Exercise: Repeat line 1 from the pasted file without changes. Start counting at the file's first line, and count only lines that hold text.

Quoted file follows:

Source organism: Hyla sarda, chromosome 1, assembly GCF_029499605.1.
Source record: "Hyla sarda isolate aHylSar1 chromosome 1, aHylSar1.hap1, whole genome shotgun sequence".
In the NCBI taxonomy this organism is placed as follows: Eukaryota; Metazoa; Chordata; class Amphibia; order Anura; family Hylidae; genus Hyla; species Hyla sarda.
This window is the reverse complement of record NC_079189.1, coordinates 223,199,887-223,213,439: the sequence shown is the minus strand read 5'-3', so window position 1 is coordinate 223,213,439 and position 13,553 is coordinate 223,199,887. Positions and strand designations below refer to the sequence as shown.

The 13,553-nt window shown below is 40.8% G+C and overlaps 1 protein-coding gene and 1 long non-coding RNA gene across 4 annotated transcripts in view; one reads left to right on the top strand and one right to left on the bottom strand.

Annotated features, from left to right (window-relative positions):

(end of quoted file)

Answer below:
Source organism: Hyla sarda, chromosome 1, assembly GCF_029499605.1.